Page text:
Posts Tagged white balsamic vinegar
This salad borders on the decadent. I mean, the variety of flavors, from sweet to savory, is incredible. Arugula (also known as Rocket) is an amazing green. I’m not one to eat iceberg lettuce anyway. I generally use Boston lettuce, romaine, red leaf or green leaf for my salads…anything but iceberg. And I always add arugula.
My Good Karma partner in crime, Bill, gave me this recipe. This is one of those recipes I received with absolutely no measurements. I laughed when I saw it. So, I played with it a bit and came up with this recipe. This recipe should serve three or more.
3 Asian or Bosque pears (Asian preferred, but sometimes hard to find)
Wild rocket (baby) arugula
Honeyed Chevre goat cheese log
Walnuts or Pecans
1 Sweet Maui or Vidalia onion
White Balsamic vinegar
Extra-virgin olive oil
Fresh-ground black pepper
4 tbsp light brown sugar
4 tbsp unsalted butter
Thinly slice the pears and braise in the butter; add the brown sugar at the end and be sure that the pears are coated. Remove from the stove and set aside.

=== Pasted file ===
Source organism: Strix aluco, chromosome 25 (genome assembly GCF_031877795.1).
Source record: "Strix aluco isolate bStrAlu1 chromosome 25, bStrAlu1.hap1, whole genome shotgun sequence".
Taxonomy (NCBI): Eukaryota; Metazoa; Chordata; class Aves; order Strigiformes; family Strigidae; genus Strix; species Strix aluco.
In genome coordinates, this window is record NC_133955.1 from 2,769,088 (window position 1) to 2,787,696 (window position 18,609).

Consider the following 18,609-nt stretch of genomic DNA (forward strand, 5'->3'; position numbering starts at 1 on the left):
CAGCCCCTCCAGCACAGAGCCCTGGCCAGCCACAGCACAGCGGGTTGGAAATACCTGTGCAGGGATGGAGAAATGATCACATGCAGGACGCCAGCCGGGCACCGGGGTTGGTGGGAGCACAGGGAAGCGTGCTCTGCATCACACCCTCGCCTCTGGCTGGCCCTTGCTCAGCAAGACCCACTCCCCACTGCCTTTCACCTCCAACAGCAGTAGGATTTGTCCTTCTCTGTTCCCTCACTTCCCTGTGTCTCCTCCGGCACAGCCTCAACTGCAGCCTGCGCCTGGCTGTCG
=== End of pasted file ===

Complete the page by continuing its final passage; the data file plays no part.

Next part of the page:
Add arugula to a salad bowl.
Slice the onion super thin in whole circles. Break apart and scatter over the arugula.
Add generous dollops of the honeyed chevre over the arugula and onions.
Scatter the braised pears and the nuts over the top of the salad.
Prior to serving, add the fresh-ground black pepper, and drizzle olive oil and white balsamic over the top. Toss gently to mix.
This is one sweet pasta salad. It is absolutely delicious, and it gets better when you refrigerate it and eat it as leftovers. It’s great for cookouts, for sure. However, I make it all year long as a side dish. There’s nothing like it. It incorporates Kalamata olives, Feta cheese, tomatoes, and dill for starters. You almost cannot go wrong from there. It doesn’t matter when I make it (and it’s always a bit different when I DO make it) it’s always a favorite of the people I’m feeding at any given time (except the children who will not try anything that might be remotely creative).
Orzo is one of those pastas that I grew up with. My mother and grandmother used it in chicken soup. They also used it when they made us macaroni (which is what we called pasta as kids) and butter, or macaroni and cheese. It’s also used in rice pilaf. It’s just one of those comfort foods for we Italians. And, apparently, for the Greeks as well.
1 lb (16 oz) of Orzo pasta